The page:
Omega fats may reduce diabetes risk

Scientists at the Pennington Biomedical Research Center report that DHA, an omega-3 fatty acid found in fish oil, may improve insulin resistance in overweight individuals. Insulin resistance is a significant risk factor for type 2 diabetes.

Researcher Yvonne Denkins, PhD, developed a study in which 12 overweight insulin-resistant adults (who did not have full-blown diabetes but were at increased risk for developing the disease) consumed 1.8 grams of DHA (docosahexaenoic acid) each day at breakfast for 12 weeks. She found there was an increase in insulin sensitivity after DHA supplementation in over 70% of participants.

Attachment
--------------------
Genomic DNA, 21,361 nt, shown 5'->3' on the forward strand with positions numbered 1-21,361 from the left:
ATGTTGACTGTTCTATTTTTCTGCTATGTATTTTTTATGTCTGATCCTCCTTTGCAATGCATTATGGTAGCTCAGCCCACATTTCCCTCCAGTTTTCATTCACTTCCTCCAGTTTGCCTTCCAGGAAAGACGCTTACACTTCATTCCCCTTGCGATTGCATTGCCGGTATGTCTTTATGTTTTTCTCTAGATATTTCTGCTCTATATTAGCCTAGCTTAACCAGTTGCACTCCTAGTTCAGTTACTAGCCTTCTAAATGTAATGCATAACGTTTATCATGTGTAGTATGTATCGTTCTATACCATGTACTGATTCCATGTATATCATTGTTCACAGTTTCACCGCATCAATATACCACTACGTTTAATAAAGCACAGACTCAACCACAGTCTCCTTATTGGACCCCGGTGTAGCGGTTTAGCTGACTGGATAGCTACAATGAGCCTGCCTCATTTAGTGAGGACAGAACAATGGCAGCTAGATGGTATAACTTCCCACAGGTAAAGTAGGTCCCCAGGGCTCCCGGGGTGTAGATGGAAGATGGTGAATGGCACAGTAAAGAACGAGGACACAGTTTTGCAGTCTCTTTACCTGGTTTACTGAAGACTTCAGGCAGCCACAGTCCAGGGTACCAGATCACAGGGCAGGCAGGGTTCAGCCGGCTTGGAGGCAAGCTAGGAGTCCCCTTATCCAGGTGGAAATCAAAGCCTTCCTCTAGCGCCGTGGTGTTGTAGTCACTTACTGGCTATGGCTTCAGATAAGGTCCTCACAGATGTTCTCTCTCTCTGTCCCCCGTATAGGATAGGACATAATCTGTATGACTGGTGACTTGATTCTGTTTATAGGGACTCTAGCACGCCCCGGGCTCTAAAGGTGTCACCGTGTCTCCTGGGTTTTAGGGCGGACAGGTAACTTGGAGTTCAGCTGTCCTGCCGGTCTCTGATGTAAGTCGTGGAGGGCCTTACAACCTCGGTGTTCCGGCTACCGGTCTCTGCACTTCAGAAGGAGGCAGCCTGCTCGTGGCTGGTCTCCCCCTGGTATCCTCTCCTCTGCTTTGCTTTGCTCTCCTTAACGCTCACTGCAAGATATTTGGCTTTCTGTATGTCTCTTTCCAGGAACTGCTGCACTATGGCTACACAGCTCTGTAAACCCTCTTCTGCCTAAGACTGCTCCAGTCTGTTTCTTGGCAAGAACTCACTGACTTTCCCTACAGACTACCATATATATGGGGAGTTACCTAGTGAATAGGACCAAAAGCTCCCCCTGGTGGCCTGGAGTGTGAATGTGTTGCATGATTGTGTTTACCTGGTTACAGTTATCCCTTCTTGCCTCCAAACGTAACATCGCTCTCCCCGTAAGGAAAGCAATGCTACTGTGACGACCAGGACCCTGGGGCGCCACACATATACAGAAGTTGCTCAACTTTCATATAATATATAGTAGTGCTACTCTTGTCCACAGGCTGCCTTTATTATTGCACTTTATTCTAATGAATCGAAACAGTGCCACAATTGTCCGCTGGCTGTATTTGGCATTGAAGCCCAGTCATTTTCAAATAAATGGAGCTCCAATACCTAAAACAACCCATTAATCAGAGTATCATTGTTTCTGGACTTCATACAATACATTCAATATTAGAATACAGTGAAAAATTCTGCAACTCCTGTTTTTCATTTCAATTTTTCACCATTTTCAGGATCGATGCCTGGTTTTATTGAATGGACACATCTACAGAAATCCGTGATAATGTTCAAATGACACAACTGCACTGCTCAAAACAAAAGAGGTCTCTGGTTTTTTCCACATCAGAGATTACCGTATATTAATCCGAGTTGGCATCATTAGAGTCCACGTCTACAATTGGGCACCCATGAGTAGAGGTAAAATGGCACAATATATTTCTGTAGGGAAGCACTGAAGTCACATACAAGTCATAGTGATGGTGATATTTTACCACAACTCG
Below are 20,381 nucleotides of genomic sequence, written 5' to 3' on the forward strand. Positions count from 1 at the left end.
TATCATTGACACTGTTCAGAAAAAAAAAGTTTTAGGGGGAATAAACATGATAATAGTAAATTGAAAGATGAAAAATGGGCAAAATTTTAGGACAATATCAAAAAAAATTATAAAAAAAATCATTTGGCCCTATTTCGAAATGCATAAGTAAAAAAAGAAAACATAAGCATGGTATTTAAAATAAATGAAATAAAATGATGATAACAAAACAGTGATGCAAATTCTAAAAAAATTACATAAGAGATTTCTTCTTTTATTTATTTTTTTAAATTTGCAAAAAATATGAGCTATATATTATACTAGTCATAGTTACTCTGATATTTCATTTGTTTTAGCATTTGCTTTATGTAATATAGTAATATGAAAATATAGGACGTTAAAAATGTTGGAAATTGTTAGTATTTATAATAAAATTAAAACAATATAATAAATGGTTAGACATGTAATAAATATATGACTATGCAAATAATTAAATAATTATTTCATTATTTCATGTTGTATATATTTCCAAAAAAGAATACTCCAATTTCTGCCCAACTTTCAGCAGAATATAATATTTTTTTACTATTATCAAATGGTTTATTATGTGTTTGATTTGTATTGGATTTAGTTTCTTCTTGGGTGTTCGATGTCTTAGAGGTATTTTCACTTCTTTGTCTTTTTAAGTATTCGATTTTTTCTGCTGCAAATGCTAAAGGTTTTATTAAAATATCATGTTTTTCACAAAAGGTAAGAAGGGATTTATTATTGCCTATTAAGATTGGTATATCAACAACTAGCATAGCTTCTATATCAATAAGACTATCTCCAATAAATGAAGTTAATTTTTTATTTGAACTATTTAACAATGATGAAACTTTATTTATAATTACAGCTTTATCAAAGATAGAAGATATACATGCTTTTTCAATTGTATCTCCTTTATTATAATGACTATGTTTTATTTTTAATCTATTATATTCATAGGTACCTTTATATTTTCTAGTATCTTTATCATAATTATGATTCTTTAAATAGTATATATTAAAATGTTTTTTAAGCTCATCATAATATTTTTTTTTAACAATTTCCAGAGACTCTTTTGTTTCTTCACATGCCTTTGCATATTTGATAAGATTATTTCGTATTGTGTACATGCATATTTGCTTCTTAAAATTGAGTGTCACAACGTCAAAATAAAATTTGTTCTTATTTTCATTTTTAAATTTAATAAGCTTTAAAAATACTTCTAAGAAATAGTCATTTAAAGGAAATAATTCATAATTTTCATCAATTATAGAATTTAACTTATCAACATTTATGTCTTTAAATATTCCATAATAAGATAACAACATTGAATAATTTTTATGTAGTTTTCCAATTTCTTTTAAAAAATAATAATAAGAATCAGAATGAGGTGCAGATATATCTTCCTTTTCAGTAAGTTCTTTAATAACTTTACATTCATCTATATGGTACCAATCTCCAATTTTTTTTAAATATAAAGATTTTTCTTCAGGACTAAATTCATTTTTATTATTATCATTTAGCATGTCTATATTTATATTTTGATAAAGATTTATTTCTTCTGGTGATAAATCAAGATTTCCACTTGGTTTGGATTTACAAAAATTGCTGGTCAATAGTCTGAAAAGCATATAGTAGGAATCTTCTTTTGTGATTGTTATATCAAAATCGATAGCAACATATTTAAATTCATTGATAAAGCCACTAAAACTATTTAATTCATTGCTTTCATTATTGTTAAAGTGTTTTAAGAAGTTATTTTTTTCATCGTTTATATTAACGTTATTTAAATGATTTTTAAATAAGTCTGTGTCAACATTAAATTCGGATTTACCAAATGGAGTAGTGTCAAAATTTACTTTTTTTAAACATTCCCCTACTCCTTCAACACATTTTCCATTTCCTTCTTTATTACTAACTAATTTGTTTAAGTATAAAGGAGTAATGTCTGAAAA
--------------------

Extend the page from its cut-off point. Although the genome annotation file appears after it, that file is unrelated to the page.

“Although these are very preliminary results from a small number of subjects, we were encouraged by the findings and plan to test the effect of DHA on a larger population,” says Denkins. She recommends two servings of cold-water fish per week to get the suggested allowance of omega-3 fatty acids. Omega-3 fatty acids are found in cold-water fish like salmon, halibut, mackerel, and herring. Fish oils are also available in capsules from health and nutrition stores.

Source: Pennington Biomedical Research Center, May 2, 2002